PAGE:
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PRINCETON: Candidate profile - Michelle Pirone Lambros ready to serve the public

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Michelle Pirone Lambros

Michelle Pirone Lambros, a Democrat running for Princeton Council, is looking to lead a community she once called home and recently returned to.

As one of six candidates in the upcoming Democratic primary, she has entered the race for the two council seats up this year.

“I’m back and I want to do public service,” said Pirone Lambros, who has never held elected office before. “And I see that Princeton’s really at a critical juncture.”

She said she believes the town is losing its middle class and socio-economic diversity. “When we lose diversity,” she said, “we lose the flavor of our community.”

Her campaign platform calls for freezing property assessments of homes valued at less than $1 million or “hold them to small percentage per year,” as opposed to a 5 percent and 10 percent increase every year. She said she sees that as a way to keep long-time Princeton residents remaining in town.

On land use regulations, she supports “more zoning” to allow for more density — so that young families can afford to move to Princeton and allow older residents to downsize and stay in the community.

As for her views on law enforcement, she said she favors police wearing body cameras, a way to “give accountability” and to protect police officers and the public. If elected, she said she would support putting money in the municipal budget to phase cameras in.

She supports having a dog park for pet owners, wants to see more bike lanes and said Princeton needs another hotel in town.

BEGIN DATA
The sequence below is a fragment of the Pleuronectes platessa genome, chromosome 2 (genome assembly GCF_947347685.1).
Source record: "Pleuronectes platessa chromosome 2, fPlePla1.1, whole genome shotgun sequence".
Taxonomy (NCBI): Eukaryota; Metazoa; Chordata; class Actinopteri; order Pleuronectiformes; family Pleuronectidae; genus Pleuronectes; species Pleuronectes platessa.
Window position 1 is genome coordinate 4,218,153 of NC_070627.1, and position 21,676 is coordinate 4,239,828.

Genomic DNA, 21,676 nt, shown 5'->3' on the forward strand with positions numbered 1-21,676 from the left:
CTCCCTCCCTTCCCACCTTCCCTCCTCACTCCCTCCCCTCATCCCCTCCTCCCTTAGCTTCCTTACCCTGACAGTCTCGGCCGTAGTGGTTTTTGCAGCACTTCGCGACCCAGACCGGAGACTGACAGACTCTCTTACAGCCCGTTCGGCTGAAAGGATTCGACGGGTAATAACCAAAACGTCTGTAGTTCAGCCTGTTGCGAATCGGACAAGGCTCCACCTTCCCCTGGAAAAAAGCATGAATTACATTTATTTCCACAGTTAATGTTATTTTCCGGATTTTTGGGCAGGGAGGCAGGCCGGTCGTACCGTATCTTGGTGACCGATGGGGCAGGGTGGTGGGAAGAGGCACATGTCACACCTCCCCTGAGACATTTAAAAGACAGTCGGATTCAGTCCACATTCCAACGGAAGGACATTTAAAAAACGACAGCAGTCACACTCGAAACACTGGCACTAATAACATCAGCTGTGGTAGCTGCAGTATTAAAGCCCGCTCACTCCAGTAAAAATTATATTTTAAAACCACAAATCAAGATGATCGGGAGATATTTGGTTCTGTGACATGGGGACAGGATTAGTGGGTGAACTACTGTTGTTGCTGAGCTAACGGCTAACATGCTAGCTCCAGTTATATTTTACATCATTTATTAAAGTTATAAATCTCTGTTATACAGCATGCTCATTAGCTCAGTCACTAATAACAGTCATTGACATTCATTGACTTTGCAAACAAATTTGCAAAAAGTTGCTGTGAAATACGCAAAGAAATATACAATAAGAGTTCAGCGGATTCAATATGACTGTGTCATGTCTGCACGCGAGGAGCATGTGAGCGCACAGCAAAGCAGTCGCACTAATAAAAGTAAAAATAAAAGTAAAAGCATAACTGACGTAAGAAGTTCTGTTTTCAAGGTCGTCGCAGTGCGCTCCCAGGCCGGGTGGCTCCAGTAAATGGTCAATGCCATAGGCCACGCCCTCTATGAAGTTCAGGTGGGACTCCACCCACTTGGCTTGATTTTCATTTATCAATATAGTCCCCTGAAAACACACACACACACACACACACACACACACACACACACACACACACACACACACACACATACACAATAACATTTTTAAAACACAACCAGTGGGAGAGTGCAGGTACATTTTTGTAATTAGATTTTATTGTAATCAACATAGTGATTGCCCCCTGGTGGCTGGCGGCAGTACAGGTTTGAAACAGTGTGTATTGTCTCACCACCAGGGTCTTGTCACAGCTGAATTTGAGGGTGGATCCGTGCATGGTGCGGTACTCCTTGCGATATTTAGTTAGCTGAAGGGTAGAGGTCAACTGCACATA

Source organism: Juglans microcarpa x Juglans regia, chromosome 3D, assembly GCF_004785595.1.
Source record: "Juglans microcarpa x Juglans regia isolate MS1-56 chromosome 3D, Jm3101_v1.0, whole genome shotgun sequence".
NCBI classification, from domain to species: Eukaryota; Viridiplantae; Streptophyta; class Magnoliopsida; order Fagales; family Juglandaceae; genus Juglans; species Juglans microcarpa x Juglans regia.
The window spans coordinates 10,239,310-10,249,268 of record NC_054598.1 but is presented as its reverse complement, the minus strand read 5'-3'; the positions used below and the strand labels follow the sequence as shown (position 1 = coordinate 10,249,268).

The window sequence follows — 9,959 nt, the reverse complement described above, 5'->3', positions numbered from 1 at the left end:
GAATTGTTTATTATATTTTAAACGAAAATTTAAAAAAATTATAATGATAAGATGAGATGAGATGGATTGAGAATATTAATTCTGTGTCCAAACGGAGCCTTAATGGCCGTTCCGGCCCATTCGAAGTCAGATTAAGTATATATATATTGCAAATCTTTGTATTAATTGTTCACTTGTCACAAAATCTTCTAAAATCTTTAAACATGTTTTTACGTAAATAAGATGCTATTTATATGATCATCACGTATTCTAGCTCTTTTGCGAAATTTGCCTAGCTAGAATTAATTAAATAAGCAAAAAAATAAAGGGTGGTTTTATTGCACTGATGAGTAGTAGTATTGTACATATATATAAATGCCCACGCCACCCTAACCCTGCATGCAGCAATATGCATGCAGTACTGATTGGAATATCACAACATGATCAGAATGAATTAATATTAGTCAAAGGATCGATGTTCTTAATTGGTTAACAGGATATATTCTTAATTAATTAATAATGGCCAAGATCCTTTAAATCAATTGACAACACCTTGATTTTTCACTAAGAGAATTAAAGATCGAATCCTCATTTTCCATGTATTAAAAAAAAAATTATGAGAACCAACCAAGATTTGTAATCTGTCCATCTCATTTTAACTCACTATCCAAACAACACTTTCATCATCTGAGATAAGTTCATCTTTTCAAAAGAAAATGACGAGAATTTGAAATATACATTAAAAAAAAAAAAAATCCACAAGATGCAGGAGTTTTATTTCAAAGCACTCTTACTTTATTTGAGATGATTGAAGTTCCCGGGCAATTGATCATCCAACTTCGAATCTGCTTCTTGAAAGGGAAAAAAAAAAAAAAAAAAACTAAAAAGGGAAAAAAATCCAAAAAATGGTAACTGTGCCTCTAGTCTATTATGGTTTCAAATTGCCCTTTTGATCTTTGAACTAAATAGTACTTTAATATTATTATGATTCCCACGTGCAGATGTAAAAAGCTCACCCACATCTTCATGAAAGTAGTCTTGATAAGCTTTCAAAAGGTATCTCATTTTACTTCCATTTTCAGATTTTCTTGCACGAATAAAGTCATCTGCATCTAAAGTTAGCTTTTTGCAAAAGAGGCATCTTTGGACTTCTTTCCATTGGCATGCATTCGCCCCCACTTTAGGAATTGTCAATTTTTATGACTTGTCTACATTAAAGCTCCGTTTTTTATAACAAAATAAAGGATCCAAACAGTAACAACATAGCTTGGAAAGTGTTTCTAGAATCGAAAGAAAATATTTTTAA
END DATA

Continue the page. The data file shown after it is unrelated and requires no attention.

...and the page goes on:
She said she has reached out to the business community to hear its concerns. She said they tell her they would like the town to expand the FreeB, the municipal bus service, to have more shuttles.

“We’re doing well with restaurants, but retail is hurting,” she said. “Rents are high because taxes are high.”

She applauded the creation of an economic development committee that Mayor Liz Lempert has created, and said she believes there is too much red tape for businesses to get through.

“We can make it easier for change of use,” she said, and the town could have “less requirements for parking when something opens up.”

“We need to look at that,” she said. “And I think we need to think out of the box.”

As for relations with Nassau Hall, she said the “university is a part of us, and we need to be working together, strategically, with the university.”

She supports the two sides working to solve problems, like helping the business community.

“It serves them, as well, to make sure that we have a downtown that’s vibrant, that’s not just restaurants, that’s a mix,” she said.

In a community that has suffered widespread power outages during bad storms, she believes it would be “great” if power lines were below ground but called such a process “a huge undertaking.”

Pirone Lambros, 56, earned her bachelor’s in political science from Seton Hill University, in Pennsylvania, and a master’s in international affairs from George Washington University. Professionally, she has worked in small business as a retailer, event manager and a sales and marketing executive — a self-described “doer,” in her words.

Married, she and her husband, George, have three children. Originally from Princeton, she moved away as a child and returned to town last year in June.

She traces her family roots to the community back more than 100 years.

“My family sacrificed a lot to bring their families over,” said Pirone Lambros, a second generation Italian-American.

She said she supports continuing the policy of limited cooperation between local law enforcement and federal immigrations authorities. She said she would be comfortable alerting the illegal immigrant community ahead of time if she became aware of an impending immigration raid, like the mayor of Oakland, California, recently did.

“I’m a product of chain migration,” she said, “and I’m all about keeping our immigrants here safe.”

Pirone Lambros finds herself running in a crowded field of Democrats seeking to capture their party’s nomination. Given that the primary acts as the defacto general election in Princeton, the two winners of the June 5 contest are all but assured of winning in November.

Incumbent council members Lance Liverman and Heather H. Howard announced this year that they would not seek another term.

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